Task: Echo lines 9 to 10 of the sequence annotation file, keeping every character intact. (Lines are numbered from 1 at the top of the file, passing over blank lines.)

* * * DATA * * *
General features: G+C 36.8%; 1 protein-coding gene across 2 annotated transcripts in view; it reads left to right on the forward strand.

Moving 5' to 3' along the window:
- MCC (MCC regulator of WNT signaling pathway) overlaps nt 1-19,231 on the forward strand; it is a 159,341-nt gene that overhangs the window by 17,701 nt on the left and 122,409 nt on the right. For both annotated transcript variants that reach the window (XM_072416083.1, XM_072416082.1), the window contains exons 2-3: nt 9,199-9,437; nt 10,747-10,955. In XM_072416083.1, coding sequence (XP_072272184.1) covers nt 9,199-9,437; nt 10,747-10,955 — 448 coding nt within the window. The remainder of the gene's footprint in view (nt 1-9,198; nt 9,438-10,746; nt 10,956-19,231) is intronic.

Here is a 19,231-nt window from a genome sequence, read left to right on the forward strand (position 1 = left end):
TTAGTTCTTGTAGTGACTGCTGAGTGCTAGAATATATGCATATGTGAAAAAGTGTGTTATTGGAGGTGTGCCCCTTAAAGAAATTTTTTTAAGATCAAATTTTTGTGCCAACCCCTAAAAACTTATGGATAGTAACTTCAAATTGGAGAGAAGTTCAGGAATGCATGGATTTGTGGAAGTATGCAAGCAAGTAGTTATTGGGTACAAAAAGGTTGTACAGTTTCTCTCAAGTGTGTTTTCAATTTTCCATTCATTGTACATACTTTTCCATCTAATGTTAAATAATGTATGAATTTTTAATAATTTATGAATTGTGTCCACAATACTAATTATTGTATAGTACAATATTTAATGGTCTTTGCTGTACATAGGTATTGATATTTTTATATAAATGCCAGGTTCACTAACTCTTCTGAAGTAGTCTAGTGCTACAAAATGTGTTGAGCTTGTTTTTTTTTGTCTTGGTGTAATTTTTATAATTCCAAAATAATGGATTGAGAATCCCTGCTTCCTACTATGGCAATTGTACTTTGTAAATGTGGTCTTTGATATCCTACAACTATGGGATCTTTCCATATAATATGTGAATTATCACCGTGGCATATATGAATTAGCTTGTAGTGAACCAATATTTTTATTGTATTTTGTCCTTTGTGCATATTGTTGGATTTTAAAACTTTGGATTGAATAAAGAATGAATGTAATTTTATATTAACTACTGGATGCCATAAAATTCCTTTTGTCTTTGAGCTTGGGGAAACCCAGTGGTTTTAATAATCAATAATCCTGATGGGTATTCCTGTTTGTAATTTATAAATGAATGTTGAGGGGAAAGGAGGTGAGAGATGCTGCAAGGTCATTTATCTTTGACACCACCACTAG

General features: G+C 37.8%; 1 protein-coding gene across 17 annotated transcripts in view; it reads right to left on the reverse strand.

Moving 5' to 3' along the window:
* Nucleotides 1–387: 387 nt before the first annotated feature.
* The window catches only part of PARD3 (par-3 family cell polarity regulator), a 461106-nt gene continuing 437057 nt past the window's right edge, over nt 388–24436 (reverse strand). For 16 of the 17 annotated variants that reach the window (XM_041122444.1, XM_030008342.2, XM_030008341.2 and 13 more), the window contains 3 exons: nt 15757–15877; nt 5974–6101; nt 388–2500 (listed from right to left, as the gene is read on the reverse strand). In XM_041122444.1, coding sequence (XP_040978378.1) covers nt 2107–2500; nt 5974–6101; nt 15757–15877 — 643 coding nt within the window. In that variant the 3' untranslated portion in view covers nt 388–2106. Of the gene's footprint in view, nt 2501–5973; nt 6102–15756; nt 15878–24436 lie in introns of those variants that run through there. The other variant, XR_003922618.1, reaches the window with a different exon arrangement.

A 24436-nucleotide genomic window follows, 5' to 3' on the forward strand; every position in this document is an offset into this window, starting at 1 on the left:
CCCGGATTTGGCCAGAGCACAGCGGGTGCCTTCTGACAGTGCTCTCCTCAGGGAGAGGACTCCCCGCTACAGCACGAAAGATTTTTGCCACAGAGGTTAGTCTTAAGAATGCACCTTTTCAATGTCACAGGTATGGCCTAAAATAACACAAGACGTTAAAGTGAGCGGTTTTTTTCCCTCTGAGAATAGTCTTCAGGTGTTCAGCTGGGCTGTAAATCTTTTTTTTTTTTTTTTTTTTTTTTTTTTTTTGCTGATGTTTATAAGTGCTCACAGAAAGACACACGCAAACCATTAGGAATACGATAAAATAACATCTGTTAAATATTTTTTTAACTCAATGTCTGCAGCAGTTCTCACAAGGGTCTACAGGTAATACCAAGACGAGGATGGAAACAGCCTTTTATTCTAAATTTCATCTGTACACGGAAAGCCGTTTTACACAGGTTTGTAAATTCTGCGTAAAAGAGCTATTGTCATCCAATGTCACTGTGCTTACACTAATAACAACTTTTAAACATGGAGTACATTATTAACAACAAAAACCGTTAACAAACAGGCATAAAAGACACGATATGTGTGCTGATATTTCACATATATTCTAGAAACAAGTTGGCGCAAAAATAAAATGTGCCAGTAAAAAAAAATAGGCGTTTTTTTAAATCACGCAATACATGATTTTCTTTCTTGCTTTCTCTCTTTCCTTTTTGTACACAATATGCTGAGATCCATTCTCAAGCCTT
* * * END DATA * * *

* The window catches only part of PARD3 (par-3 family cell polarity regulator), a 461106-nt gene continuing 437057 nt past the window's right edge, over nt 388–24436 (reverse strand). For 16 of the 17 annotated variants that reach the window (XM_041122444.1, XM_030008342.2, XM_030008341.2 and 13 more), the window contains 3 exons: nt 15757–15877; nt 5974–6101; nt 388–2500 (listed from right to left, as the gene is read on the reverse strand). In XM_041122444.1, coding sequence (XP_040978378.1) covers nt 2107–2500; nt 5974–6101; nt 15757–15877 — 643 coding nt within the window. In that variant the 3' untranslated portion in view covers nt 388–2106. Of the gene's footprint in view, nt 2501–5973; nt 6102–15756; nt 15878–24436 lie in introns of those variants that run through there. The other variant, XR_003922618.1, reaches the window with a different exon arrangement.

A 24436-nucleotide genomic window follows, 5' to 3' on the forward strand; every position in this document is an offset into this window, starting at 1 on the left: